His squadron got the alert: a “real world mission was going down.”
The team – at Aviano Air Base in northeastern Italy – raced to the field and was briefed, as planes were armed and prepared to launch. Hundreds of miles away, fellow Americans were under attack in Benghazi.
“There were people everywhere. That flight line was full of people, and we were all ready to go” to Benghazi, he said.
Only they were waiting for the order. It never came.
“The whole night we were told that we are waiting on a call,” he told Fox News.
This account is from a squadron member at Aviano the night of the Sept. 11, 2012, terror attack in Benghazi. The source, the first in his squadron to speak out publicly since that attack, is going public to explain – in his view – that more could have been done to save Americans under attack that night.
He asked that his identity be protected for fear of retribution. He says others in his squadron also have wanted to talk about Benghazi from the beginning, but no others have been interviewed and all are afraid of the potential backlash from speaking out.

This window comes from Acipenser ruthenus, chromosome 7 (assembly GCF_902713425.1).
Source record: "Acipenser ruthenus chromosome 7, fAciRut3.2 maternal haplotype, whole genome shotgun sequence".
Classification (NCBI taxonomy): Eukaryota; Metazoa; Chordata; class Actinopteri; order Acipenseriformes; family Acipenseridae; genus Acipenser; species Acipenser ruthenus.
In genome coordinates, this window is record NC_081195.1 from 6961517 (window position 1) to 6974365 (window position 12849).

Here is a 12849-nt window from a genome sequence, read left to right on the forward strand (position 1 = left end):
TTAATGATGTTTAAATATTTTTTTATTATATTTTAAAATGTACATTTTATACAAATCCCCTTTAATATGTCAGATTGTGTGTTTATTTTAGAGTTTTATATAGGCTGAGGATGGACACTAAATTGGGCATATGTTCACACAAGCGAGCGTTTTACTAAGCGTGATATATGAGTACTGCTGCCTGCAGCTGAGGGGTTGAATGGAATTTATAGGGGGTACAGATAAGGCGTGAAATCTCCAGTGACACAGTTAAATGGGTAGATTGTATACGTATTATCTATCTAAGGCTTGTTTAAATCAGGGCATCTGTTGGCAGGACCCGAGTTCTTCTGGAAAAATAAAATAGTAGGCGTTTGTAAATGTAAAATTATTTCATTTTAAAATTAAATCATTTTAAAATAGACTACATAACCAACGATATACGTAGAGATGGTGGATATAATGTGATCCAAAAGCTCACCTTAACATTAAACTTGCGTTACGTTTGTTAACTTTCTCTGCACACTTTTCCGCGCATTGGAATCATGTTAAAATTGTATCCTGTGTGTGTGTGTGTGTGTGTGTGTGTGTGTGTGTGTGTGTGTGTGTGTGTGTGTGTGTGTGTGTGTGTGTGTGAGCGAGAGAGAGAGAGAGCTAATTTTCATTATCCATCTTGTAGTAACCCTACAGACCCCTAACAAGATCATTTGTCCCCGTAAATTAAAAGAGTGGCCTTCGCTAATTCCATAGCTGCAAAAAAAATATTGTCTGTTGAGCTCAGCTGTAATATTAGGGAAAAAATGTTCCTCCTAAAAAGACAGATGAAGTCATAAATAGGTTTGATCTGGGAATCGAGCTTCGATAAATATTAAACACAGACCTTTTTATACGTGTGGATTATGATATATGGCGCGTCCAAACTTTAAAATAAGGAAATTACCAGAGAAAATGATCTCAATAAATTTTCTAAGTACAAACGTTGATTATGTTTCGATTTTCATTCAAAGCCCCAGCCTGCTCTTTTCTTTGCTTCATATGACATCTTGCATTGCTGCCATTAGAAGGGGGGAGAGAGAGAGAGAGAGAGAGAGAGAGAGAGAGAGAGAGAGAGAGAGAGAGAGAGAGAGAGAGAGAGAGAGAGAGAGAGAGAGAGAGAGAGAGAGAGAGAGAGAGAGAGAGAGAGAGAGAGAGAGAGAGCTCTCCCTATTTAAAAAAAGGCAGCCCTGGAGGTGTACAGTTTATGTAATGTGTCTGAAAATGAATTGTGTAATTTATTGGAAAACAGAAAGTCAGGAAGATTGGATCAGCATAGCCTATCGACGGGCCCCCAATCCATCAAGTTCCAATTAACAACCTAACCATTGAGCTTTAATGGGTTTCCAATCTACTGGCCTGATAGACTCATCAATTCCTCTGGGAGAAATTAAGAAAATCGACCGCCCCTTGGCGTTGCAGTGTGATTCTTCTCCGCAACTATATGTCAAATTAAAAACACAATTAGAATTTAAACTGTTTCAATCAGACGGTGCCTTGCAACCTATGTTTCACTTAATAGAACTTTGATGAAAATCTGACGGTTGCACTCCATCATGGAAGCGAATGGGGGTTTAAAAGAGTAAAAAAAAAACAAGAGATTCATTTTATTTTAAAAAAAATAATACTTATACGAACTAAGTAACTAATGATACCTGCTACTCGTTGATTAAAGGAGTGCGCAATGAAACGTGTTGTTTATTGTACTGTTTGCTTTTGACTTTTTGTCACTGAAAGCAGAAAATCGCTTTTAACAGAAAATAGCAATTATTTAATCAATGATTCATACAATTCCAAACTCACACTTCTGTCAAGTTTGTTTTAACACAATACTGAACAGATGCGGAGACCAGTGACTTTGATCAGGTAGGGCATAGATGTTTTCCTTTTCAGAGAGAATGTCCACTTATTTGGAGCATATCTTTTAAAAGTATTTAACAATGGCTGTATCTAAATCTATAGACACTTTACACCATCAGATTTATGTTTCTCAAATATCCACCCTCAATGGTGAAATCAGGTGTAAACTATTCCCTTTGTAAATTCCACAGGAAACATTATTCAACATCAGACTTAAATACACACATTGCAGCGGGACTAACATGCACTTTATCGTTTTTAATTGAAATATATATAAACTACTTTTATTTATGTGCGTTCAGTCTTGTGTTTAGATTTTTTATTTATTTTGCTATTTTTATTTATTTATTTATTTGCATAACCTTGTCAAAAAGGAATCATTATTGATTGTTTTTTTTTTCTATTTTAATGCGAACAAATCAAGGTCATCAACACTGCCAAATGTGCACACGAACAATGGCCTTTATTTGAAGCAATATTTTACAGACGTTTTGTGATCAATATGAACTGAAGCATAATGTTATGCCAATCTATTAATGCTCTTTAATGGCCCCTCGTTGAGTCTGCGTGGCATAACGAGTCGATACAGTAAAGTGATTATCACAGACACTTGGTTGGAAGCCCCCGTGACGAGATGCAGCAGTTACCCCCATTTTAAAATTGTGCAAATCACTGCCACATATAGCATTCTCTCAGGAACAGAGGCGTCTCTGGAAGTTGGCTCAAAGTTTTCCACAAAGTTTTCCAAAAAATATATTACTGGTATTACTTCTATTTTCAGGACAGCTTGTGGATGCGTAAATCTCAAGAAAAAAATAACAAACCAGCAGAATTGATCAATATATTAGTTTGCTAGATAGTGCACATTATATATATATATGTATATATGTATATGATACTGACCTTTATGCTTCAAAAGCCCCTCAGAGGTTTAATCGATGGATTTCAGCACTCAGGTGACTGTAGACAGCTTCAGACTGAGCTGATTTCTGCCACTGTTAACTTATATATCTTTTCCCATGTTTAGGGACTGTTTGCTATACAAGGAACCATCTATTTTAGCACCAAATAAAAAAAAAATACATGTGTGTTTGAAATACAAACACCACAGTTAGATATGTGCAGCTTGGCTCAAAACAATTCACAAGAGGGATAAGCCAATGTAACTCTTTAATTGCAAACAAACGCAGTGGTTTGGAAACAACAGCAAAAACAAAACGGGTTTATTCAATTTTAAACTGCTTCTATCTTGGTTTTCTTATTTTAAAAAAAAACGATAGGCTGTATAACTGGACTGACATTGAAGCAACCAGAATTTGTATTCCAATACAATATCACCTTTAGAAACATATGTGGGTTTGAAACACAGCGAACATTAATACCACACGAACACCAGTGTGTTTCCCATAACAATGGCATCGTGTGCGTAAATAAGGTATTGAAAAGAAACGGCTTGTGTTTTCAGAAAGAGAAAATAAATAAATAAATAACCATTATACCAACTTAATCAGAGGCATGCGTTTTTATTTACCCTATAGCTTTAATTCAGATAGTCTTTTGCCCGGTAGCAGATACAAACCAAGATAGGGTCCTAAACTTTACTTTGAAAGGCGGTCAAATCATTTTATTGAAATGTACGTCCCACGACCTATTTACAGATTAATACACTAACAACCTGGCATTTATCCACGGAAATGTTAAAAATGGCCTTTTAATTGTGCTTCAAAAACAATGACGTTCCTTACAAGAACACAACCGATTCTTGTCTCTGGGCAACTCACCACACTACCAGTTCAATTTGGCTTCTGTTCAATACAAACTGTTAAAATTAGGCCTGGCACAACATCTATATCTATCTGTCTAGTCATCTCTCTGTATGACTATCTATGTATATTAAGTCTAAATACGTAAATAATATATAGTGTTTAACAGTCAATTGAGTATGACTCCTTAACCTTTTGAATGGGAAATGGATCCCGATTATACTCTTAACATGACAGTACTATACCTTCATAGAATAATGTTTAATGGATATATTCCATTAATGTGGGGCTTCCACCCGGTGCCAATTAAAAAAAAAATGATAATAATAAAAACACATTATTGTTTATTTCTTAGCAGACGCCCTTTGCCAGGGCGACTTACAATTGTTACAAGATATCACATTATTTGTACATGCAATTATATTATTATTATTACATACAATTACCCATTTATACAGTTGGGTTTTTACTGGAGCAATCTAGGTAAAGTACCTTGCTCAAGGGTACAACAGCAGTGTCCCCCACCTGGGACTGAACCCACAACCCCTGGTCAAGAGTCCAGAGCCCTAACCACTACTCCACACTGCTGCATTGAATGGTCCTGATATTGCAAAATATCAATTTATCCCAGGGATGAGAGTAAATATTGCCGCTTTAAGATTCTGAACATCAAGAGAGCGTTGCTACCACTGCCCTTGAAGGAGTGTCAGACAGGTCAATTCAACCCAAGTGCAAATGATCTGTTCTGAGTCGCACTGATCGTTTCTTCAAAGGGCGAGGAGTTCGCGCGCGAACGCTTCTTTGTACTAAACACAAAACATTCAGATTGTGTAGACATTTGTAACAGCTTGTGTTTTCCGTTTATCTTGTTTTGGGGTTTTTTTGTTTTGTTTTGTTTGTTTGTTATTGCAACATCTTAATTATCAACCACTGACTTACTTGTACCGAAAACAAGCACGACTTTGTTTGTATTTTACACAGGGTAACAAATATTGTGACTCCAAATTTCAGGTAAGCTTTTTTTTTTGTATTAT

(Excerpt) Read more at foxnews.com …
Family Security Matters
Let us first, dispense with the pretense.
Every notion we in the West have adopted in terms of dealing with Muslims, both individually and collectively, is wrong.
It is a policy based more on political correctness than on rational analysis, more on a misunderstanding of culture than religion.
The term “Islamophobia” was invented and promoted in the early 1990s by the International Institute for Islamic Thought, a front group of the Muslim Brotherhood. It was designed as a weapon to advance a totalitarian cause by stigmatizing critics and silencing them, similar to the tactics used by the political left, when they hurl the accusations of “racist,” “sexist,” “homophobe” and “hate-speech.”
It became the role of Islamist lobby organizations like the Council on American-Islamic Relations (CAIR) to depict themselves as civil-rights groups speaking out on behalf of a Muslim American population that was allegedly besieged by outsiders who harbored an illogical, unfounded fear of them and regularly accusing the American people, American institutions, law-enforcement authorities, and the U.S. government of harboring a deep and potentially violent prejudice against Muslims. Of course, FBI data on hate crimes show that such allegations are nonsense.